Making Fraternity “Better” Is Makes It Less Accessible

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“Wahh, I can’t join a sorority because the crusaders of Fraternity & Sorority Life are secretly raising the cost beneath my nose!”

~~ To read a teaser post about the Fraternity Man stance on Greek Life Fees, click here~~

I mentioned in a recent post that the college degree likely became worthless for the following reasons:

  1. Institutions are more interested in inflating their graduation/job-placement statistics than holding students accountable for violating policies.
  2. Institutions are more interested in the public relations of building expensive (and immediately out-dated) green buildings, high-end cafeterias and rock walls than they are making their degrees worthy of the cost of tuition.
  3. Institutions, facing steep budget constraints due to over-regulation, are more interested in becoming a home-away-from-home than a place where learning takes place.

I believe fraternities are on the same trajectory.

Here’s a fun secret students:

We know how to get you to pay more without raising your dues directly.

Think of dues like taxes. People hate it when their taxes are raised and politicians are scared to raise them. How do they get around it? Bureaucrats impose mandates/regulations that force the cost on to people or organizations (such as the recent push for higher education institutions to become mini-FBI’s or requiring high schools to have a 1,000+ book physical library with college-educated librarians).

Your organization and school of choice are no different.

  • The IFC mandating that students go through a formal recruitment process typically adds $10-$100 so that notoriously inept and unenthusiastic IFC officers can manage a broken “rush” process.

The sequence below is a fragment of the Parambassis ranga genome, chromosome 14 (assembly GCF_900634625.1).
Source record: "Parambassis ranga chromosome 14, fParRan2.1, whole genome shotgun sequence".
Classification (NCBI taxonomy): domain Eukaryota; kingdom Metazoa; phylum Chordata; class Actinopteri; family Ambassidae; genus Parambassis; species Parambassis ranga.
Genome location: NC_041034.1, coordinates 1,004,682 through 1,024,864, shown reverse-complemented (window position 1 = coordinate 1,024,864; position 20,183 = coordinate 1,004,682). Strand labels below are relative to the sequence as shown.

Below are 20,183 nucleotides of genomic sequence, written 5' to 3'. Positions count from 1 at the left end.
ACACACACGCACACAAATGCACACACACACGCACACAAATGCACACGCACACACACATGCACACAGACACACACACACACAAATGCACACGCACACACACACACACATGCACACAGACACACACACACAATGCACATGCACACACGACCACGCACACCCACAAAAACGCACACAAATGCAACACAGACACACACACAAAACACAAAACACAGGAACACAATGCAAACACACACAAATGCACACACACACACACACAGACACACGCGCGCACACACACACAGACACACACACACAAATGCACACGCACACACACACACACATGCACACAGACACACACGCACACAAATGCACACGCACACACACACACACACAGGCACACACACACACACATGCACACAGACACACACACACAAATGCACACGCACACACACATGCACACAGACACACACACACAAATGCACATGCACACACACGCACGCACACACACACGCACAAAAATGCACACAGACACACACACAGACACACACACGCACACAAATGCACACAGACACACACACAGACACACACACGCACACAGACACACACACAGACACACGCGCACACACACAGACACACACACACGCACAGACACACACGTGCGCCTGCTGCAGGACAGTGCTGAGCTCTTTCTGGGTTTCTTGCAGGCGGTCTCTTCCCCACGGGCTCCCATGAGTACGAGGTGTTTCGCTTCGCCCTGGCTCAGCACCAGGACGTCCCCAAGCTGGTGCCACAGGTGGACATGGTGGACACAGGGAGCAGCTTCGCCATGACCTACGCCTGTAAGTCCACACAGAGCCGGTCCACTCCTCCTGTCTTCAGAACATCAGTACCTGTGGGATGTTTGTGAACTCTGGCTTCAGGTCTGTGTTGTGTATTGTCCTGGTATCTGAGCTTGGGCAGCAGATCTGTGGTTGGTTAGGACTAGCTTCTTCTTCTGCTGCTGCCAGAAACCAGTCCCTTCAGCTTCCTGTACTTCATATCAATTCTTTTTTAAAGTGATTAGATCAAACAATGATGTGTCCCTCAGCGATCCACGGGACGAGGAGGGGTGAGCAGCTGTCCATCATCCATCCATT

• Your school or headquarters mandating you use a certain type of service (billing, composites, printing) avoids them having to worry about asking you to pay them for it. These are typically promoted as “necessary,” but are often friends helping friends get paid.
  • Chartering and program fees? They’re simply ways to charge for things your dues should cover, but don’t. Instead of asking to raise dues, your un-elected officials impose fees. It is a power-trip supported by a misguided moral obligation to address the sin of under-programming within our organizations.
  • PR stunts like new programs, workshops and partnerships? Secret Dues.
  • Schools requiring organizations to spend $1,000-$10,000 just to have the opportunity to recruit some students as a part of an expansion/extension? Secret dues.

You see, the problem we higher ed professionals think we face is not that fraternity is irrelevant. It’s that the reality of a friendship/networking club is so simple and relevant without us that we must find problems to address and give our work value. We want to do more, and we want our students to be the raw material. . . no matter the cost.

So the next time you show a potential member the “costs of membership,” be sure to include everything that’s hidden. Slowly we’ll start to see that our ridiculous desire that fraternity be open to everyone is becoming less and less of a reality.

That reality won’t unveil itself because of the actions of our students, but because of Fraternity & Sorority Life professionals’ weird fetish with convincing ourselves that we are irrelevant until the Rolling Stone says otherwise.